In his report to member states, the Director General noted “demand has continued to rise from developing countries for assistance in building their national innovation infrastructure, and in reinforcing the capacity of their research institutions in the area of IP licensing and technology transfer.” As a response, he noted, WIPO has been working with member states to establish Technology Innovation Support Centers (TISCs)2. Mr. Gurry referred to a range of other initiatives, including practical skills workshops on technology transfer, patent drafting and technology licensing. Over 2,000 research and technology managers have benefitted from these initiatives in the past year. The WIPO Academy also attracted record numbers of applicants for its distance learning courses, organized an unprecedented 10 Summer Schools and provided over 700 scholarships for staff in IP offices.

International legal framework

The General Assembly reviewed the status of work in WIPO’s various standing committees. The Director General noted the “positive atmospherics and forward movement” achieved in most committees, resulting from the readiness of member states to “embrace practical solutions in the wider interest.”

Developments include:

  • Twenty studies produced since the Standing Committee on the Law of Patents (SCP) re-initiated its work two years ago;
  • The “shared desire” of member states to “make a positive difference” in facilitating access to copyrighted works for visually impaired persons (VIPs);
  • Agreement by the Standing Committee on the Law of Trademarks, Industrial Designs and Geographical Indications (SCT) in June 2010, to advance work on a possible treaty for industrial design formalities and to consider new issues surrounding the use of trademarks on the Internet as well as the protection of names of states against registration or use as trademarks;
  • The positive spirit of cooperation characterizing the search for a consensus on an international legal instrument (or instruments) for effective protection of TK, traditional cultural expressions (TCEs) and genetic resources (GRs). Delegates committed to continuing to actively and constructively engage in the work of the Intergovernmental Committee on Intellectual Property and Genetic Resources, Traditional Knowledge and Folklore (IGC). They noted that the first Intersessional Working Group (IWG) meeting in July 2010 – which streamlined the negotiating text for TCEs – marked a significant step forward in the IGC's complex negotiations.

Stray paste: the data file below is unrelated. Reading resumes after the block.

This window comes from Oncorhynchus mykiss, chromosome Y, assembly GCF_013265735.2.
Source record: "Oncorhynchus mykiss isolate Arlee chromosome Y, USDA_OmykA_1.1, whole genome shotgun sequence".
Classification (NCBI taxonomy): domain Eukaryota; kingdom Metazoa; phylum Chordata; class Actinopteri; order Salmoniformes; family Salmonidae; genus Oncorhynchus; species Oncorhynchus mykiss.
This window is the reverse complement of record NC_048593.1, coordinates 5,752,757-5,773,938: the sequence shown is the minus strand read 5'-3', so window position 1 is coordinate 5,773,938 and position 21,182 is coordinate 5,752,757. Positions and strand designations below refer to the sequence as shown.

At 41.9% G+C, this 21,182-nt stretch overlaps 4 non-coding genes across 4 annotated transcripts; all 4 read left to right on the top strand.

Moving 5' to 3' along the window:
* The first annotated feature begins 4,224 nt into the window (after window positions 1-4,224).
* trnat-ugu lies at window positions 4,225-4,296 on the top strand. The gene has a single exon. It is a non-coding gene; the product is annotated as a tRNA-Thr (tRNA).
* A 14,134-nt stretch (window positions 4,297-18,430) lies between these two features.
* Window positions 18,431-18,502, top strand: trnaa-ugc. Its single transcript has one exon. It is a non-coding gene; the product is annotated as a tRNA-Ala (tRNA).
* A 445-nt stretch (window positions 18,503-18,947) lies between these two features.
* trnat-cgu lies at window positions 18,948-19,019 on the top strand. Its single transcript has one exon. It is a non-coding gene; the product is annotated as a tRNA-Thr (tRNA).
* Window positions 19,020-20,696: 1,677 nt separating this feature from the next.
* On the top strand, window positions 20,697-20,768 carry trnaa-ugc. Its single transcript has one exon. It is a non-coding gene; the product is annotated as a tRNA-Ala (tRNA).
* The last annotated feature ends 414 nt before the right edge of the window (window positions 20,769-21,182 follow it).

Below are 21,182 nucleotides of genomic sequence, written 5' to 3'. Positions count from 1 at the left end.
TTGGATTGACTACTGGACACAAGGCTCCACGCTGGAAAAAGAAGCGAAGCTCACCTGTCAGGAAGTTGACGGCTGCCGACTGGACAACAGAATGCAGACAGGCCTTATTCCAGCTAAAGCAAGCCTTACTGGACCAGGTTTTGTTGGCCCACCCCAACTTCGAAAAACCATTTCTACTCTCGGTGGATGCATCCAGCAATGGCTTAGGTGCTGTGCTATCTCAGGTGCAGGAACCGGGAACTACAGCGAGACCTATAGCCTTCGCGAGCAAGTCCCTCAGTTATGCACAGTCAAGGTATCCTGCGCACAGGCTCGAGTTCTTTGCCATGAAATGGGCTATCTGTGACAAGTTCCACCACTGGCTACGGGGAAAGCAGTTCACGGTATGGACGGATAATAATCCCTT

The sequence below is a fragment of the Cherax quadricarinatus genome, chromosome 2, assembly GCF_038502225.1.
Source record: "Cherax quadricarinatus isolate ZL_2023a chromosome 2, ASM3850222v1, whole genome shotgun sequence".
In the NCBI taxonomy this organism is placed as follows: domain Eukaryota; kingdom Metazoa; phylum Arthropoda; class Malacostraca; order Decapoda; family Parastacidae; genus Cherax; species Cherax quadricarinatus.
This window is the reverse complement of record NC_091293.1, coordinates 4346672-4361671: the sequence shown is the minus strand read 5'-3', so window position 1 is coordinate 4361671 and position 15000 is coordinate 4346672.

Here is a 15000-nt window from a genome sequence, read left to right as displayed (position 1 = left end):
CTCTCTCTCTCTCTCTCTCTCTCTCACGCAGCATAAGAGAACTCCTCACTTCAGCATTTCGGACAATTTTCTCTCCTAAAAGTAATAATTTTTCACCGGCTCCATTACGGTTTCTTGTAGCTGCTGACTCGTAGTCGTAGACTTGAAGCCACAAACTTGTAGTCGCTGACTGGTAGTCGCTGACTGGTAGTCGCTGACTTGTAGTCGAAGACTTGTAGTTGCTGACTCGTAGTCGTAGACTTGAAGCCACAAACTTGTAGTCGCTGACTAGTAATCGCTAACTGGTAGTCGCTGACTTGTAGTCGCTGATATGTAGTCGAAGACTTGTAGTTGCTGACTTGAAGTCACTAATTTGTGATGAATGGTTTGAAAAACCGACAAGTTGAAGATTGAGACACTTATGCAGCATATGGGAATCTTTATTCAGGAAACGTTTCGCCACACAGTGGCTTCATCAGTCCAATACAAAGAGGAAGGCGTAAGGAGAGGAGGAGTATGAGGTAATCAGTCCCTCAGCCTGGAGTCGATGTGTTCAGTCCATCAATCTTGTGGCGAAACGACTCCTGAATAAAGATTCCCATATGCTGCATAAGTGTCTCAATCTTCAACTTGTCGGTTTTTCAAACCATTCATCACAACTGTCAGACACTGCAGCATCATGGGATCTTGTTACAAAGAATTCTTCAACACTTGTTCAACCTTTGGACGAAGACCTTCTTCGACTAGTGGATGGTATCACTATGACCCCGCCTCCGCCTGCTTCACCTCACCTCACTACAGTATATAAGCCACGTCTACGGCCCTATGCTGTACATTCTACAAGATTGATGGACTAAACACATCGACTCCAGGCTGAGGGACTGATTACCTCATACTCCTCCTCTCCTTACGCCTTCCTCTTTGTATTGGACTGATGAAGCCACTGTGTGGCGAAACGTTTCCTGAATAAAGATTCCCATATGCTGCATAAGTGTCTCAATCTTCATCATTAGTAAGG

WIPO’s Global IP Services

Patent Cooperation Treaty (PCT)

“Improving the functioning of the [PCT] system will contribute to the dual challenges faced by IP offices around the world of reducing the backlogs of 4.2 million unprocessed patent applications, and of improving the quality of granted patents,” the Director General underscored in his report to member states. The PCT Assembly noted the work being undertaken to find ways to improve the delivery of PCT services to stakeholders, particularly the positive outcome and the recommendations of the PCT Working Group’s June session. “Many of these recommendations, notably those relating to the quality of international search and preliminary examination,” Mr. Gurry noted, “seek to build on the work already underway aimed at improving the ability of national and regional offices to search prior art from a wide range of sources and in a wide range of languages, and to share the results of those searches with other offices.” A series of studies were also commissioned to assess the success of the PCT system in disseminating technical information, facilitating access to technology and providing technical assistance to developing countries.